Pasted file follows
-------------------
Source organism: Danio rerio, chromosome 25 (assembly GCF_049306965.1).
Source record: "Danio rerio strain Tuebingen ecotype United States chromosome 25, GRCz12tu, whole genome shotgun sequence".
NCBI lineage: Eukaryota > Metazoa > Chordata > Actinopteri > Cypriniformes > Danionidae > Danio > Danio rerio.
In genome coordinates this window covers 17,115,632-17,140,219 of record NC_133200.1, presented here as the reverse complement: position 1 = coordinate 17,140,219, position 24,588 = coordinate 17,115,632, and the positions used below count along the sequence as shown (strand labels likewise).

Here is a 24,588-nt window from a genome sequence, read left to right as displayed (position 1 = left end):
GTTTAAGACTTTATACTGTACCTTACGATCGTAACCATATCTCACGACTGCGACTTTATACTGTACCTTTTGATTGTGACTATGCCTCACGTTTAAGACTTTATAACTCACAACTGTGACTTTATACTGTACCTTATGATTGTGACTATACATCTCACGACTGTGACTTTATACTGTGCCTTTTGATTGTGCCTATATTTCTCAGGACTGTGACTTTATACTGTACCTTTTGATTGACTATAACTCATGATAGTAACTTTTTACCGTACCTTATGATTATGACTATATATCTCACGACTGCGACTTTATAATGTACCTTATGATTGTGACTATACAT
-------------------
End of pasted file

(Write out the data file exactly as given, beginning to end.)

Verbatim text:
Source organism: Danio rerio, chromosome 25 (assembly GCF_049306965.1).
Source record: "Danio rerio strain Tuebingen ecotype United States chromosome 25, GRCz12tu, whole genome shotgun sequence".
NCBI lineage: Eukaryota > Metazoa > Chordata > Actinopteri > Cypriniformes > Danionidae > Danio > Danio rerio.
In genome coordinates this window covers 17,115,632-17,140,219 of record NC_133200.1, presented here as the reverse complement: position 1 = coordinate 17,140,219, position 24,588 = coordinate 17,115,632, and the positions used below count along the sequence as shown (strand labels likewise).

Here is a 24,588-nt window from a genome sequence, read left to right as displayed (position 1 = left end):
GTTTAAGACTTTATACTGTACCTTACGATCGTAACCATATCTCACGACTGCGACTTTATACTGTACCTTTTGATTGTGACTATGCCTCACGTTTAAGACTTTATAACTCACAACTGTGACTTTATACTGTACCTTATGATTGTGACTATACATCTCACGACTGTGACTTTATACTGTGCCTTTTGATTGTGCCTATATTTCTCAGGACTGTGACTTTATACTGTACCTTTTGATTGACTATAACTCATGATAGTAACTTTTTACCGTACCTTATGATTATGACTATATATCTCACGACTGCGACTTTATAATGTACCTTATGATTGTGACTATACAT